How to Get Cool Effects with Long Exposure Photography


What the heck is long exposure photography? I've heard this phrase forever now and I think it's about time we discussed it. For starters, long exposure photography can be defined like this: it's when you set your camera so the shutter stays open for a longer time than it normally would, resulting in more light being able to hit the camera's sensor, giving you motion blur, if that's what you want.

As you may already know, purposeful motion blur gives some very cool effects. What kind of effects, you ask. Well, have you ever see those awesome looking car taillight and headlight trails? Those trails definitely say, "Motion." How about long exposure ferris wheels or other rides at an amusement park? Those rides are full of lights and "movement" photos of them can really dazzle. Or maybe people walking by. That's right, set your camera down and take a picture of passers by on the sidewalk, boardwalk or whatever. Leave the shutter open for about three seconds and you get a funky looking shot that people will surely talk about. Cityscapes? When there's water in front of a city, you can totally smooth that water out by leaving the shutter open for a while. It'll look like glass. The water, that is. The same is true for waterfalls. I've done this a ton of times and every time I review my photos after using a tripod and photographing a waterfall with a three second exposure and a lens filter, I'm stunned by the results. I think my favorites are definitely the light trails and the waterfalls. I so love that kind of photography.

Typically, when taking long exposure photos, you'd place the camera on a tripod to keep it completely still and then photograph things that are moving. That's what gets you that motion blur. Did you know that you can also just as easily set the camera on something that's steadily moving so it appears that that object is stationary and everything else is moving? Picture keeping your camera steady on an escalator or a roller coaster car. It's actually those two things that are moving with everything in their environments staying still, but the effect will be in reverse. It'll seem like both the escalator and roller coaster are stationary with their environments moving.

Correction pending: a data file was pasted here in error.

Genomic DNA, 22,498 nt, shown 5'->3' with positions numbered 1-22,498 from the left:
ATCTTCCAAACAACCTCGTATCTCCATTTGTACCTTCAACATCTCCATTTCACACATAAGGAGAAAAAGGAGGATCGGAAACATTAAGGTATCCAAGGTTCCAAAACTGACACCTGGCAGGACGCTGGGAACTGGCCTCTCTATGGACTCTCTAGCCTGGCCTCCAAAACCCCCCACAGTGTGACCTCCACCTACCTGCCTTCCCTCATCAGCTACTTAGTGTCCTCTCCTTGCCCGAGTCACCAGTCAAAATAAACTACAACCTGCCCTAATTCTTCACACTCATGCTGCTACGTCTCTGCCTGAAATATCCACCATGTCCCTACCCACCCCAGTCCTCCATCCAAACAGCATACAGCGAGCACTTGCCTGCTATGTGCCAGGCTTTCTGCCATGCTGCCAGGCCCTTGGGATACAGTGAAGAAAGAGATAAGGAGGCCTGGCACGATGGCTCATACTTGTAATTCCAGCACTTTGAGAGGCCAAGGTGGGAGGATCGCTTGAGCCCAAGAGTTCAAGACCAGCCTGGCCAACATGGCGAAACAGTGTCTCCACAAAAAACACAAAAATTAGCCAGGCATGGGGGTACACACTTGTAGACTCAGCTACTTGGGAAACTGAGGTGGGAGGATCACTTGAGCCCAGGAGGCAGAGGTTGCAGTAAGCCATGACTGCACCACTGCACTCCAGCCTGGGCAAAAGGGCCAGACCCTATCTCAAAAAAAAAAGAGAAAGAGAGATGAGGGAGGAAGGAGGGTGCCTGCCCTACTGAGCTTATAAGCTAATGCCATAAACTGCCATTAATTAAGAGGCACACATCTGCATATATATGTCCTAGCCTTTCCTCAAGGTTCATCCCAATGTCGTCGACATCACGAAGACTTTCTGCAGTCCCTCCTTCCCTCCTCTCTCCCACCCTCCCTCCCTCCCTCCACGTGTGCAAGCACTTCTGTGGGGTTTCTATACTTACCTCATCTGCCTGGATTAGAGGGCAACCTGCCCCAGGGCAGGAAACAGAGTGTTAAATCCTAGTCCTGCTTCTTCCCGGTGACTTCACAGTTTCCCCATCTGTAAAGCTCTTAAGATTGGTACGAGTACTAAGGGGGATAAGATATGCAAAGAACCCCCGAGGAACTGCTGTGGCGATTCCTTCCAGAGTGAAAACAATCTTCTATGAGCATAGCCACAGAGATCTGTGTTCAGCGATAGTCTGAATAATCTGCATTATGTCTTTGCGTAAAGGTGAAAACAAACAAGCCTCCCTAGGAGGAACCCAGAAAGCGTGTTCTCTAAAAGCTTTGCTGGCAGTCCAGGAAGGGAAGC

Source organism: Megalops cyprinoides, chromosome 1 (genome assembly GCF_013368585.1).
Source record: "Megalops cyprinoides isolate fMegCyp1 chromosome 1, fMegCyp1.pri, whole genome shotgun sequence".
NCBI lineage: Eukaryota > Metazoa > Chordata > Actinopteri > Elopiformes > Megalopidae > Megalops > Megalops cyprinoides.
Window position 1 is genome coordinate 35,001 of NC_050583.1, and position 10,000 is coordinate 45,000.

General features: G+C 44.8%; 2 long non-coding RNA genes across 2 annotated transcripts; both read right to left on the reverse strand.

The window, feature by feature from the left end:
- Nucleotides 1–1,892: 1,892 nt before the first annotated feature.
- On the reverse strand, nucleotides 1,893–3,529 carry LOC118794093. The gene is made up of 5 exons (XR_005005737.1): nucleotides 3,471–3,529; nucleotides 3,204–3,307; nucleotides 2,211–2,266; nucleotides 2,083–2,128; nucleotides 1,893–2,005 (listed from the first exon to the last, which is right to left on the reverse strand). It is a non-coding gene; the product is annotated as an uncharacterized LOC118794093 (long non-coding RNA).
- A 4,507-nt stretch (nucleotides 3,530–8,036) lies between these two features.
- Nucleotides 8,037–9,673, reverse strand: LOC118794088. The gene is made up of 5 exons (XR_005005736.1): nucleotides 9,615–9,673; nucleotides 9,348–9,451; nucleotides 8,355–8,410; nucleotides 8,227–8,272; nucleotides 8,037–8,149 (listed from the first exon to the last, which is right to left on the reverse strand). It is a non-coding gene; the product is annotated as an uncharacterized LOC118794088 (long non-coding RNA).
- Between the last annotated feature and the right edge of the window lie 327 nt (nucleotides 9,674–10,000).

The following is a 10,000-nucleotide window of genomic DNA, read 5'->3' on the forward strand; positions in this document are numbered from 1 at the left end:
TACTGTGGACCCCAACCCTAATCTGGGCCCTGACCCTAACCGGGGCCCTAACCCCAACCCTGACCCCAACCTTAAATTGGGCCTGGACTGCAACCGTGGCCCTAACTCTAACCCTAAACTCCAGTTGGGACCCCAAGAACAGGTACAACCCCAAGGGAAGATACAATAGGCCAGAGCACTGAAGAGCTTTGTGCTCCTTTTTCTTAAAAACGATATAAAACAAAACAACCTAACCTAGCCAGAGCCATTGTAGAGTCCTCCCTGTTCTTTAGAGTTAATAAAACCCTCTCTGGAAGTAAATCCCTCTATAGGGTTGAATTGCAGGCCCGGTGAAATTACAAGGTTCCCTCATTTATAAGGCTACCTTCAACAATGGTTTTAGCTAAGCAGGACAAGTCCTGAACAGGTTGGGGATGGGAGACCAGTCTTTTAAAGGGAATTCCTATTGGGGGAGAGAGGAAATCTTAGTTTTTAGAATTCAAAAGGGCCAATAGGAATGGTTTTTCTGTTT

Okay, so how does all this work? Well, in general terms, if you keep the camera's shutter open for longer (say, three or four seconds), more light will be let in and you'll get more blur. The shorter the shutter speed (say, one half to one second), less light will be let in and you'll get less blur. You'll get blur with both shots, but that blur will be substantially different.

If you're going to do some motion blur photography at night, you'll probably want to keep your shutter open for a longer time (slow shutter speed) to let more light in. There's not much light in the atmosphere to begin with, so you'll need all the help you can get. You'll just need to be sure to keep the camera steady with some sort of tripod or the equivalent so you don't get any camera shake. Trust me on this; don't try to hold the camera in your hands while taking long exposure shots. You'll never in a million years be able to keep the camera steady. Your pictures won't look good at all.

I would say the most important thing about taking these types of shots, after all the technical stuff has been taken care of, is your location. Setting your camera up on top of a bridge so you're looking down as cars are passing by is an incredible vantage point. Sitting behind a waterfall would be perfect. Setting your gear up on the corner of a busy street could possibly give you a good effect and maybe even set your tripod up on a subway platform. I've seen many long exposure shots of subways passing by. I've always loved those. Your biggest concern after getting situated is your timing. You're going to need to take a lot of shots because so many of them will be throw-aways. This isn't the easiest type of photography in the world and it's definitely not point and shoot. After the camera is set up, you'll need to wait for your moving subject. Just as it passes by, push the shutter button. If you don't like the result, try it again. Try it at different times and try it with different shutter time durations. There's going to be a lot of trial and error, so don't become discouraged. Half of this type of photography is living and learning and the other half is capturing some decent shots.

Okay, there's also a golden rule you need to follow here. If you're doing long exposure photography at night and there's a lot of light out there from street lights and the like, you'll need to make sure you set your aperture in accordance with your shutter speed. So, if you want a huge aperture, you can't have really long shutter speeds. I'd say that an f/7 aperture is appropriate for a three second shutter speed in the middle of Times Square at night. If you want to have a longer 30 second shutter speed, then you'll need to close your aperture to something like f/22. If you keep a large aperture and a long shutter speed, you'll over-expose your images. Yes, even at night. Of course, you can always moderate the two by adjusting your ISO, so don't forget about that.

Well, there you go. My two cents for the day. If you have anything to add or if you'd like to share your experiences, please let us know below. Thanks!